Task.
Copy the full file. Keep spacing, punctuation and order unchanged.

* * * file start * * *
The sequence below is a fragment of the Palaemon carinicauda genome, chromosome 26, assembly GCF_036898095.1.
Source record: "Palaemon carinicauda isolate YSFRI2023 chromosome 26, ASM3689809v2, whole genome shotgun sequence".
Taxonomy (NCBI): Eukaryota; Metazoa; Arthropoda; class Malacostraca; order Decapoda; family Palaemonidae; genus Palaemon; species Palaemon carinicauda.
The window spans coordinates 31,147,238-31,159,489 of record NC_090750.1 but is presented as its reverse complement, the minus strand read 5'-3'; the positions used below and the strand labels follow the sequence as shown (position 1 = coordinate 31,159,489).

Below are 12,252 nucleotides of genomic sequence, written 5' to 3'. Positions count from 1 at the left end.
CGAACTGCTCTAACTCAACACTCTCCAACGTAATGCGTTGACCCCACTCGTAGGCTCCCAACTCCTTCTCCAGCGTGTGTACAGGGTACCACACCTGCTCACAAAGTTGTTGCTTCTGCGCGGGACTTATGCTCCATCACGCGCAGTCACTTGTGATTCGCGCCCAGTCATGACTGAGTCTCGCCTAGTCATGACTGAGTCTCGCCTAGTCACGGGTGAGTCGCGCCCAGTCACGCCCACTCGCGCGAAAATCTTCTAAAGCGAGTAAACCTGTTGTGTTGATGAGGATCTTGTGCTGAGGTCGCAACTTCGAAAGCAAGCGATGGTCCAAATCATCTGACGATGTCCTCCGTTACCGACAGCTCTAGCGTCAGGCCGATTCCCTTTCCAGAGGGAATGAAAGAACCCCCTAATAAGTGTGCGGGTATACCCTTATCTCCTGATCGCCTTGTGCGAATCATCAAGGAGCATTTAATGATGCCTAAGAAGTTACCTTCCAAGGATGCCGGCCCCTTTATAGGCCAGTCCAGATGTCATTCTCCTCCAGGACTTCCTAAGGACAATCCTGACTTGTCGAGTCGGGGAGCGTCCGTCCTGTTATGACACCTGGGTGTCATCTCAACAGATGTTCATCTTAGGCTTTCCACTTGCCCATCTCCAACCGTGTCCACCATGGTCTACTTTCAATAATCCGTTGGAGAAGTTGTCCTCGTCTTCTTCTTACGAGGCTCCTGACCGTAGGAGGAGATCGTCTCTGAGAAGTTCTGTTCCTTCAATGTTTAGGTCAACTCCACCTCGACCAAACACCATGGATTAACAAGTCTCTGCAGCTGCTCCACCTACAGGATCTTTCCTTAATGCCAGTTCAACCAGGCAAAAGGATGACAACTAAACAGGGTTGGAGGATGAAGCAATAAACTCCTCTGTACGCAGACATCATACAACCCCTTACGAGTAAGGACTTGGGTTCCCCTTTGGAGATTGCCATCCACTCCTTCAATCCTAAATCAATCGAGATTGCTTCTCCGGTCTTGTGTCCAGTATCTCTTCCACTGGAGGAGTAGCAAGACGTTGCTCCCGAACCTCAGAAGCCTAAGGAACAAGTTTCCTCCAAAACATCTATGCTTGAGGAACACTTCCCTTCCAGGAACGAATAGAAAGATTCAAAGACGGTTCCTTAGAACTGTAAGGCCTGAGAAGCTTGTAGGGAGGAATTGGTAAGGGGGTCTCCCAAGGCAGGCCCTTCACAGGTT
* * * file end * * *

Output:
The sequence below is a fragment of the Palaemon carinicauda genome, chromosome 26, assembly GCF_036898095.1.
Source record: "Palaemon carinicauda isolate YSFRI2023 chromosome 26, ASM3689809v2, whole genome shotgun sequence".
Taxonomy (NCBI): Eukaryota; Metazoa; Arthropoda; class Malacostraca; order Decapoda; family Palaemonidae; genus Palaemon; species Palaemon carinicauda.
The window spans coordinates 31,147,238-31,159,489 of record NC_090750.1 but is presented as its reverse complement, the minus strand read 5'-3'; the positions used below and the strand labels follow the sequence as shown (position 1 = coordinate 31,159,489).

Below are 12,252 nucleotides of genomic sequence, written 5' to 3'. Positions count from 1 at the left end.
CGAACTGCTCTAACTCAACACTCTCCAACGTAATGCGTTGACCCCACTCGTAGGCTCCCAACTCCTTCTCCAGCGTGTGTACAGGGTACCACACCTGCTCACAAAGTTGTTGCTTCTGCGCGGGACTTATGCTCCATCACGCGCAGTCACTTGTGATTCGCGCCCAGTCATGACTGAGTCTCGCCTAGTCATGACTGAGTCTCGCCTAGTCACGGGTGAGTCGCGCCCAGTCACGCCCACTCGCGCGAAAATCTTCTAAAGCGAGTAAACCTGTTGTGTTGATGAGGATCTTGTGCTGAGGTCGCAACTTCGAAAGCAAGCGATGGTCCAAATCATCTGACGATGTCCTCCGTTACCGACAGCTCTAGCGTCAGGCCGATTCCCTTTCCAGAGGGAATGAAAGAACCCCCTAATAAGTGTGCGGGTATACCCTTATCTCCTGATCGCCTTGTGCGAATCATCAAGGAGCATTTAATGATGCCTAAGAAGTTACCTTCCAAGGATGCCGGCCCCTTTATAGGCCAGTCCAGATGTCATTCTCCTCCAGGACTTCCTAAGGACAATCCTGACTTGTCGAGTCGGGGAGCGTCCGTCCTGTTATGACACCTGGGTGTCATCTCAACAGATGTTCATCTTAGGCTTTCCACTTGCCCATCTCCAACCGTGTCCACCATGGTCTACTTTCAATAATCCGTTGGAGAAGTTGTCCTCGTCTTCTTCTTACGAGGCTCCTGACCGTAGGAGGAGATCGTCTCTGAGAAGTTCTGTTCCTTCAATGTTTAGGTCAACTCCACCTCGACCAAACACCATGGATTAACAAGTCTCTGCAGCTGCTCCACCTACAGGATCTTTCCTTAATGCCAGTTCAACCAGGCAAAAGGATGACAACTAAACAGGGTTGGAGGATGAAGCAATAAACTCCTCTGTACGCAGACATCATACAACCCCTTACGAGTAAGGACTTGGGTTCCCCTTTGGAGATTGCCATCCACTCCTTCAATCCTAAATCAATCGAGATTGCTTCTCCGGTCTTGTGTCCAGTATCTCTTCCACTGGAGGAGTAGCAAGACGTTGCTCCCGAACCTCAGAAGCCTAAGGAACAAGTTTCCTCCAAAACATCTATGCTTGAGGAACACTTCCCTTCCAGGAACGAATAGAAAGATTCAAAGACGGTTCCTTAGAACTGTAAGGCCTGAGAAGCTTGTAGGGAGGAATTGGTAAGGGGGTCTCCCAAGGCAGGCCCTTCACAGGTT